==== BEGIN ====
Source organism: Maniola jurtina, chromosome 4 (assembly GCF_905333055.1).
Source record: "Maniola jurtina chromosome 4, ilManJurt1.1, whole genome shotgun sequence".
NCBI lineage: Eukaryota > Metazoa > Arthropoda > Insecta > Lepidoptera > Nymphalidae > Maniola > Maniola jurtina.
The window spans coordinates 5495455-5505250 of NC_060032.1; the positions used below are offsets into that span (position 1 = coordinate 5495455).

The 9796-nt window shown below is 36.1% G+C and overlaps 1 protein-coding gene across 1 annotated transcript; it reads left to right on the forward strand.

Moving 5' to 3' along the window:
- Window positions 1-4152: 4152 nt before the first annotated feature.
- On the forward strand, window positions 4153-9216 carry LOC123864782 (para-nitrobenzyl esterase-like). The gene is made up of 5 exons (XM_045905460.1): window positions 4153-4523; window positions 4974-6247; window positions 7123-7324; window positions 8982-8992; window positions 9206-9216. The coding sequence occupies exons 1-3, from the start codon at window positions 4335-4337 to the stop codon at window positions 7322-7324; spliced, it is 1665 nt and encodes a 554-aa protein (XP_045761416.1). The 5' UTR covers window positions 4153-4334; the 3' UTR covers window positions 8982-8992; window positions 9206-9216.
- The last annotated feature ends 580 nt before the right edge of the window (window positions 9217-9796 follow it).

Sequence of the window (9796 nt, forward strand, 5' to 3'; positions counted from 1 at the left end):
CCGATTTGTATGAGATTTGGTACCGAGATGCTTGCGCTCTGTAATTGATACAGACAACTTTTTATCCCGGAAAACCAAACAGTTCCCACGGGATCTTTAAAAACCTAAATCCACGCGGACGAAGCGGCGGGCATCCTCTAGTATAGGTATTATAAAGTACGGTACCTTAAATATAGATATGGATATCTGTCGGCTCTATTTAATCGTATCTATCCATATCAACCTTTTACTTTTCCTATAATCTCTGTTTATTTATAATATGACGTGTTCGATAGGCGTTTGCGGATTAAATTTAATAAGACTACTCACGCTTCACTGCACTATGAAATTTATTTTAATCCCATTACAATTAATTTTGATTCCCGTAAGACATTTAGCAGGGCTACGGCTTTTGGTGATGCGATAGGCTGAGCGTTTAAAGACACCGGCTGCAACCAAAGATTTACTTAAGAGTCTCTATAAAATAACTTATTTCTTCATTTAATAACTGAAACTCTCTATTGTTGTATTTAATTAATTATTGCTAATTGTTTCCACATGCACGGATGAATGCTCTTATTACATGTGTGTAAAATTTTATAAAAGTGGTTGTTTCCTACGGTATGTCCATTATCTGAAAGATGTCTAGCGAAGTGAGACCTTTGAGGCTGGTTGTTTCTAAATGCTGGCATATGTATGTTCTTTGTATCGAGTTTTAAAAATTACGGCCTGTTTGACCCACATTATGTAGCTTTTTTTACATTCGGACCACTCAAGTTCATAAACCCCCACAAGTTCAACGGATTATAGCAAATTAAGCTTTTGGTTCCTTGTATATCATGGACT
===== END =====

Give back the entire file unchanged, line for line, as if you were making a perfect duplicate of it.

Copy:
Source organism: Maniola jurtina, chromosome 4 (assembly GCF_905333055.1).
Source record: "Maniola jurtina chromosome 4, ilManJurt1.1, whole genome shotgun sequence".
NCBI lineage: Eukaryota > Metazoa > Arthropoda > Insecta > Lepidoptera > Nymphalidae > Maniola > Maniola jurtina.
The window spans coordinates 5495455-5505250 of NC_060032.1; the positions used below are offsets into that span (position 1 = coordinate 5495455).

The 9796-nt window shown below is 36.1% G+C and overlaps 1 protein-coding gene across 1 annotated transcript; it reads left to right on the forward strand.

Moving 5' to 3' along the window:
- Window positions 1-4152: 4152 nt before the first annotated feature.
- On the forward strand, window positions 4153-9216 carry LOC123864782 (para-nitrobenzyl esterase-like). The gene is made up of 5 exons (XM_045905460.1): window positions 4153-4523; window positions 4974-6247; window positions 7123-7324; window positions 8982-8992; window positions 9206-9216. The coding sequence occupies exons 1-3, from the start codon at window positions 4335-4337 to the stop codon at window positions 7322-7324; spliced, it is 1665 nt and encodes a 554-aa protein (XP_045761416.1). The 5' UTR covers window positions 4153-4334; the 3' UTR covers window positions 8982-8992; window positions 9206-9216.
- The last annotated feature ends 580 nt before the right edge of the window (window positions 9217-9796 follow it).

Sequence of the window (9796 nt, forward strand, 5' to 3'; positions counted from 1 at the left end):
CCGATTTGTATGAGATTTGGTACCGAGATGCTTGCGCTCTGTAATTGATACAGACAACTTTTTATCCCGGAAAACCAAACAGTTCCCACGGGATCTTTAAAAACCTAAATCCACGCGGACGAAGCGGCGGGCATCCTCTAGTATAGGTATTATAAAGTACGGTACCTTAAATATAGATATGGATATCTGTCGGCTCTATTTAATCGTATCTATCCATATCAACCTTTTACTTTTCCTATAATCTCTGTTTATTTATAATATGACGTGTTCGATAGGCGTTTGCGGATTAAATTTAATAAGACTACTCACGCTTCACTGCACTATGAAATTTATTTTAATCCCATTACAATTAATTTTGATTCCCGTAAGACATTTAGCAGGGCTACGGCTTTTGGTGATGCGATAGGCTGAGCGTTTAAAGACACCGGCTGCAACCAAAGATTTACTTAAGAGTCTCTATAAAATAACTTATTTCTTCATTTAATAACTGAAACTCTCTATTGTTGTATTTAATTAATTATTGCTAATTGTTTCCACATGCACGGATGAATGCTCTTATTACATGTGTGTAAAATTTTATAAAAGTGGTTGTTTCCTACGGTATGTCCATTATCTGAAAGATGTCTAGCGAAGTGAGACCTTTGAGGCTGGTTGTTTCTAAATGCTGGCATATGTATGTTCTTTGTATCGAGTTTTAAAAATTACGGCCTGTTTGACCCACATTATGTAGCTTTTTTTACATTCGGACCACTCAAGTTCATAAACCCCCACAAGTTCAACGGATTATAGCAAATTAAGCTTTTGGTTCCTTGTATATCATGGACT